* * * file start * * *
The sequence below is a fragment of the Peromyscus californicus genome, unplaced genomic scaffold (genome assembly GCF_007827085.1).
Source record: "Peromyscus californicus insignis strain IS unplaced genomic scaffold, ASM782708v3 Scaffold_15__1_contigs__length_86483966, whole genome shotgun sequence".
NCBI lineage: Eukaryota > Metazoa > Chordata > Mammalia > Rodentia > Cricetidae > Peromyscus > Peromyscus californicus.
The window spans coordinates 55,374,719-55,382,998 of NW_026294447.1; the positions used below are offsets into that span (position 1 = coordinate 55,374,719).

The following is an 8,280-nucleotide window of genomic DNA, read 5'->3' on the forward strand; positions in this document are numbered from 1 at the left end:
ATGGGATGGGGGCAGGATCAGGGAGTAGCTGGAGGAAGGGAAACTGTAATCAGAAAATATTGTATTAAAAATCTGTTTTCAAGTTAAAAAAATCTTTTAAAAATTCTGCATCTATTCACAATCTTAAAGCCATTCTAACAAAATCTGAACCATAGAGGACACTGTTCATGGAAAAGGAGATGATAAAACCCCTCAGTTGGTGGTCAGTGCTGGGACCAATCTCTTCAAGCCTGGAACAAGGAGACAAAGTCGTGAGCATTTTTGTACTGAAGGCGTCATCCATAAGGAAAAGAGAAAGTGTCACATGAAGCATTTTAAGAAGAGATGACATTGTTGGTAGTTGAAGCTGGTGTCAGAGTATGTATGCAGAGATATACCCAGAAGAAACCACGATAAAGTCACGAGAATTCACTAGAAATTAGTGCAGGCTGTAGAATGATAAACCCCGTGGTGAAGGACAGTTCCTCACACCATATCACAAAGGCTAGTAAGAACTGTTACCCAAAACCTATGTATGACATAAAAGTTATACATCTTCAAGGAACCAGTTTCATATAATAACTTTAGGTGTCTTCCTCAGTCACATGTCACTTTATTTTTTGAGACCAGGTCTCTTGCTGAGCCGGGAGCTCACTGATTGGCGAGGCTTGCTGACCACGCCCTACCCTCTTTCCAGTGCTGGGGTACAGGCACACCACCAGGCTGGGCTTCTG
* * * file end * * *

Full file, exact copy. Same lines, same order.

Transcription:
The sequence below is a fragment of the Peromyscus californicus genome, unplaced genomic scaffold (genome assembly GCF_007827085.1).
Source record: "Peromyscus californicus insignis strain IS unplaced genomic scaffold, ASM782708v3 Scaffold_15__1_contigs__length_86483966, whole genome shotgun sequence".
NCBI lineage: Eukaryota > Metazoa > Chordata > Mammalia > Rodentia > Cricetidae > Peromyscus > Peromyscus californicus.
The window spans coordinates 55,374,719-55,382,998 of NW_026294447.1; the positions used below are offsets into that span (position 1 = coordinate 55,374,719).

The following is an 8,280-nucleotide window of genomic DNA, read 5'->3' on the forward strand; positions in this document are numbered from 1 at the left end:
ATGGGATGGGGGCAGGATCAGGGAGTAGCTGGAGGAAGGGAAACTGTAATCAGAAAATATTGTATTAAAAATCTGTTTTCAAGTTAAAAAAATCTTTTAAAAATTCTGCATCTATTCACAATCTTAAAGCCATTCTAACAAAATCTGAACCATAGAGGACACTGTTCATGGAAAAGGAGATGATAAAACCCCTCAGTTGGTGGTCAGTGCTGGGACCAATCTCTTCAAGCCTGGAACAAGGAGACAAAGTCGTGAGCATTTTTGTACTGAAGGCGTCATCCATAAGGAAAAGAGAAAGTGTCACATGAAGCATTTTAAGAAGAGATGACATTGTTGGTAGTTGAAGCTGGTGTCAGAGTATGTATGCAGAGATATACCCAGAAGAAACCACGATAAAGTCACGAGAATTCACTAGAAATTAGTGCAGGCTGTAGAATGATAAACCCCGTGGTGAAGGACAGTTCCTCACACCATATCACAAAGGCTAGTAAGAACTGTTACCCAAAACCTATGTATGACATAAAAGTTATACATCTTCAAGGAACCAGTTTCATATAATAACTTTAGGTGTCTTCCTCAGTCACATGTCACTTTATTTTTTGAGACCAGGTCTCTTGCTGAGCCGGGAGCTCACTGATTGGCGAGGCTTGCTGACCACGCCCTACCCTCTTTCCAGTGCTGGGGTACAGGCACACCACCAGGCTGGGCTTCTG